Amino acids are molecules that our bodies extract from protein-containing foods. They have a range of vital functions within the body and brain, including essential neurochemical production.
Therefore, an increasing number of people are using amino acid supplements. They believe they can help to improve health and wellbeing, including important processes like sleep.
So, is using amino acids before bed a good idea? Are there any proven benefits or just exaggerated claims? Here’s our complete guide to amino acids for sleep.
Amino Acids for Deep Sleep
Getting enough sleep is necessary for optimal health. It impacts our physical and emotional wellbeing and how we interact with the world around us. However, many people fail to get the recommended 6–8 hours of sleep each night. There are a variety of reasons for this, including:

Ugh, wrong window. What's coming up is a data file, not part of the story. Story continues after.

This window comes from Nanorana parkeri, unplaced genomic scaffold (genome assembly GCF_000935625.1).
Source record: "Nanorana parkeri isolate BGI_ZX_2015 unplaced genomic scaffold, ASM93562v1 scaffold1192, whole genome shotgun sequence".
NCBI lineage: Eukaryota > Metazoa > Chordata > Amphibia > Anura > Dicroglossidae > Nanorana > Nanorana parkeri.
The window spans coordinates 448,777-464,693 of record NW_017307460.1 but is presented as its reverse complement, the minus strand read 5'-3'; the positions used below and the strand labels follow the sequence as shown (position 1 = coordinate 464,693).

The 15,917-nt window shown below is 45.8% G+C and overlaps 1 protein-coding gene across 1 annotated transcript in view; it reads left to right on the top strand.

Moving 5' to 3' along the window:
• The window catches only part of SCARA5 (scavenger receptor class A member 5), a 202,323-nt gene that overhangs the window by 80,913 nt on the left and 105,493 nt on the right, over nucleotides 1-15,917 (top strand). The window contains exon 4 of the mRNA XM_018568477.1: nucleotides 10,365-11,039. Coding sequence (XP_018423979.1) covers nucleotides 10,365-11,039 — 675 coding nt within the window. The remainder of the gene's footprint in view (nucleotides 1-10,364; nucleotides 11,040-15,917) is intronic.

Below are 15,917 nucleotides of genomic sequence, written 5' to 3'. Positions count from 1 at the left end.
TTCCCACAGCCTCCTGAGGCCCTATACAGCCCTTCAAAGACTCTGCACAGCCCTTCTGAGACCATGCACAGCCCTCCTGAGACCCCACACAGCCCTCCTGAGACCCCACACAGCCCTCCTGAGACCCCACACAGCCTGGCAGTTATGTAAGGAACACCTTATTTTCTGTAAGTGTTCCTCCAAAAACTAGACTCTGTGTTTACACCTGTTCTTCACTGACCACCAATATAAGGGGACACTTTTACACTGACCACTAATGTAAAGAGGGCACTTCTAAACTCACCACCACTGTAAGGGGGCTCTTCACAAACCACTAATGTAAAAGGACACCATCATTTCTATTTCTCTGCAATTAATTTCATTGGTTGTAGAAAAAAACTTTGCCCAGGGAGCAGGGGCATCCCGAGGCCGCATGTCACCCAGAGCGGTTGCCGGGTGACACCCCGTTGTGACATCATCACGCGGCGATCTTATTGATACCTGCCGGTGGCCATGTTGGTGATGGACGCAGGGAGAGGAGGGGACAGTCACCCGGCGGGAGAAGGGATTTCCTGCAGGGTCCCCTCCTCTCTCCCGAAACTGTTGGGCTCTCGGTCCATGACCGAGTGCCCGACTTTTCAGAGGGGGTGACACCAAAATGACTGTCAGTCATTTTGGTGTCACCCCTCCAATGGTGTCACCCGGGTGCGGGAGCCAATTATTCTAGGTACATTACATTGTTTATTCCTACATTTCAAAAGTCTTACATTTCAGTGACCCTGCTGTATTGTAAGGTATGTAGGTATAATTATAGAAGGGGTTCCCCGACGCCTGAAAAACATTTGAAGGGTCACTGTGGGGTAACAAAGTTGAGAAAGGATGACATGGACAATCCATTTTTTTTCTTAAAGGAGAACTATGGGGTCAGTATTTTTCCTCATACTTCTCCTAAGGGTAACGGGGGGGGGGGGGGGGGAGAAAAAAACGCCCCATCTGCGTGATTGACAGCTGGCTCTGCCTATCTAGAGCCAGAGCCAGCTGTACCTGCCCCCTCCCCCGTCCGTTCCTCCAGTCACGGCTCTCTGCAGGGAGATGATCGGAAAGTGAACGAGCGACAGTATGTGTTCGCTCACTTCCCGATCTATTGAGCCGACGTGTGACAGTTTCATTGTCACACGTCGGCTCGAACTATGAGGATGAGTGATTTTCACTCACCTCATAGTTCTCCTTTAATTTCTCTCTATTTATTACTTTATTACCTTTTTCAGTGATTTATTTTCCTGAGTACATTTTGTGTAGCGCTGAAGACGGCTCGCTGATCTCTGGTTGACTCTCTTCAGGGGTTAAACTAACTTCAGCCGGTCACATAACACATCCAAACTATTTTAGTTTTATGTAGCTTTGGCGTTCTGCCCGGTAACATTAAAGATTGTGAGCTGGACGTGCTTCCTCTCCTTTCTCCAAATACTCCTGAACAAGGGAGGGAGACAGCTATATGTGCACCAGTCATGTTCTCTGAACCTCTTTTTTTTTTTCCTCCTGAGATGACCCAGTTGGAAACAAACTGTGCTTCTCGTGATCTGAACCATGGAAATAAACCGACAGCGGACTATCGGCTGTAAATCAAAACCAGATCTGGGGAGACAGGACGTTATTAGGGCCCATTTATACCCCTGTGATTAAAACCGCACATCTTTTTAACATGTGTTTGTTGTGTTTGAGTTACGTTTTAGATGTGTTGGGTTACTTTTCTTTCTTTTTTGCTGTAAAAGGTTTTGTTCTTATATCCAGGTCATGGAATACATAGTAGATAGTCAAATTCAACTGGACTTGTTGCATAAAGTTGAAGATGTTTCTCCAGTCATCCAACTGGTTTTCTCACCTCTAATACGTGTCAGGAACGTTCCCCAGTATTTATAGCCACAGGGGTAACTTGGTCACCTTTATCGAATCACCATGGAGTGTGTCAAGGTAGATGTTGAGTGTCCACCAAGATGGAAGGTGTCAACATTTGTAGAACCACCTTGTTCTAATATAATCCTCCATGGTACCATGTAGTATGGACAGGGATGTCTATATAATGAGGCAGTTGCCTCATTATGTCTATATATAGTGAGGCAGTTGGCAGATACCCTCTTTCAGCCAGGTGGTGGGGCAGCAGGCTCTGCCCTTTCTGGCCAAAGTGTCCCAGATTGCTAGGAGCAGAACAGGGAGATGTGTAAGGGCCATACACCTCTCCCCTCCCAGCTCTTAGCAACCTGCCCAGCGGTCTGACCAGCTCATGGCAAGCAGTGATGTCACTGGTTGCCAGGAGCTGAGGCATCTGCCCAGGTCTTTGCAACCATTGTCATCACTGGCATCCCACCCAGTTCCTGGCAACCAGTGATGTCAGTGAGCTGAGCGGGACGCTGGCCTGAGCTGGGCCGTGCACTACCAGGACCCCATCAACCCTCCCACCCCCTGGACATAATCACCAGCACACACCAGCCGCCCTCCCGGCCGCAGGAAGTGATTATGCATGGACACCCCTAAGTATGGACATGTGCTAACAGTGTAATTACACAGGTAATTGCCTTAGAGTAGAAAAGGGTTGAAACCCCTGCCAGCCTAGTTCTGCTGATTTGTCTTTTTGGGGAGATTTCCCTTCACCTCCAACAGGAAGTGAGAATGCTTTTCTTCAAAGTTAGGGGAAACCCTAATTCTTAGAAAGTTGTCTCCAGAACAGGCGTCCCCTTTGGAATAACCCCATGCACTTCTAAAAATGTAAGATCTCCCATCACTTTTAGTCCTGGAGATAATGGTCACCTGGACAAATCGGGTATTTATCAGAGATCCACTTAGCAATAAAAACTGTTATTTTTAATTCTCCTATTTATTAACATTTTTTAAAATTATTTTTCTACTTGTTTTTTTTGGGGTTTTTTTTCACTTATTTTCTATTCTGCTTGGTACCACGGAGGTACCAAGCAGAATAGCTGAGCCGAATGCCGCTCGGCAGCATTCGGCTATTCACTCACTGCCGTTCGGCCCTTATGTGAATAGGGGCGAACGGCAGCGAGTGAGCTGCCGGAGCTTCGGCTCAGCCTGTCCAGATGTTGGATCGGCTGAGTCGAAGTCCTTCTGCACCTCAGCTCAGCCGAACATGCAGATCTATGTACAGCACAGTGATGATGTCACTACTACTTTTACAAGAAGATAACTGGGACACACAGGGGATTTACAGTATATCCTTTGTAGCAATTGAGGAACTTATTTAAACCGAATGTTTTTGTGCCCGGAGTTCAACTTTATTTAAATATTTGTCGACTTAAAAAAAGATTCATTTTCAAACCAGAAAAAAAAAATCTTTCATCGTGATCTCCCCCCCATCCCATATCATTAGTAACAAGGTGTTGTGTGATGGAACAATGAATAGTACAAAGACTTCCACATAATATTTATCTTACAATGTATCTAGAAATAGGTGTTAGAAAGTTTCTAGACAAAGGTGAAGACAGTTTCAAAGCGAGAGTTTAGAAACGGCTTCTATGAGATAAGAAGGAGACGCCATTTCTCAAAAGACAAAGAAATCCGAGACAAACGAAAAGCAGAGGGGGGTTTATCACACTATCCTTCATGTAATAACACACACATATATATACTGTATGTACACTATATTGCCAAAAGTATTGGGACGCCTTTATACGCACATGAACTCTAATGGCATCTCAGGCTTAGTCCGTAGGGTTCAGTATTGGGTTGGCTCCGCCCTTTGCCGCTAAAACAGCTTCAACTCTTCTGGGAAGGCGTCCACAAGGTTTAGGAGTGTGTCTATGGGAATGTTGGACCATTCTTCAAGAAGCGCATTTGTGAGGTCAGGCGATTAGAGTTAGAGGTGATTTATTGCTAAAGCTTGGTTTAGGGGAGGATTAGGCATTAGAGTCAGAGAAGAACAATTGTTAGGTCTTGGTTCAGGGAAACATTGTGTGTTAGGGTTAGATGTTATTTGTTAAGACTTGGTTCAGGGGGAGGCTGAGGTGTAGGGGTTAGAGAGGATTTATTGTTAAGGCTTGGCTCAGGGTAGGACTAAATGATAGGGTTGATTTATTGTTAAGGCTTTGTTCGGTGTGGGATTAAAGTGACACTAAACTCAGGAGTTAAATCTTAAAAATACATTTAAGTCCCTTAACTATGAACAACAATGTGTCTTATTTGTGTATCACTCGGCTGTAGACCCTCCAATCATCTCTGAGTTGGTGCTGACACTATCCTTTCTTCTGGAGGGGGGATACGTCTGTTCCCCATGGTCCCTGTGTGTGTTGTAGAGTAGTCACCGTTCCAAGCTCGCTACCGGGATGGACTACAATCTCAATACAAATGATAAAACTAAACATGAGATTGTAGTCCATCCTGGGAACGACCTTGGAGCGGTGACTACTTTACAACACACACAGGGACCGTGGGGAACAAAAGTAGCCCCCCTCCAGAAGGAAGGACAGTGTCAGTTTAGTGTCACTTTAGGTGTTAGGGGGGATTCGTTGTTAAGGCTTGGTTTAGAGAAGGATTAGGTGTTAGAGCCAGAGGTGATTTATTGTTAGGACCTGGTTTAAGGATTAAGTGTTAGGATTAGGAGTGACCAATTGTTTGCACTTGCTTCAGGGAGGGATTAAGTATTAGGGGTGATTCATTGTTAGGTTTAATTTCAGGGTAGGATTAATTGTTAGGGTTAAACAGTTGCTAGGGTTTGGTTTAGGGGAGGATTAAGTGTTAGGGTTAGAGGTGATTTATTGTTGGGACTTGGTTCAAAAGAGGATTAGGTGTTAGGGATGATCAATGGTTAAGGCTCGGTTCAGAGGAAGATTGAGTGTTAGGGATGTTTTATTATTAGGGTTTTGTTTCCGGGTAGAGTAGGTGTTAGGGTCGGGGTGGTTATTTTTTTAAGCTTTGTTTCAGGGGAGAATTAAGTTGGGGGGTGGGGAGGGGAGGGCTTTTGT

- Sleep apnea
- Restless legs syndrome
- Mental health disorders
- Substance use disorders
- Nightmares and other dream disorders
- Shift work
Insomnia is a widespread problem. It may involve difficulty falling asleep or waking during the night. The condition may stem from psychological stress or physical discomfort such as chronic pain. However, sometimes, there is no apparent cause making it a challenging problem to overcome.
Lack of sleep causes a litany of health issues. The most obvious are tiredness and reduced concentration during the day. These symptoms can strain relationships, decrease work productivity, and increase the risk of accidents.
Moreover, poor sleep can affect metabolism and raise the risk of developing chronic health conditions, including:
Therefore, people who suffer from sleep disorders may be keen to try any avenue that could provide some relief.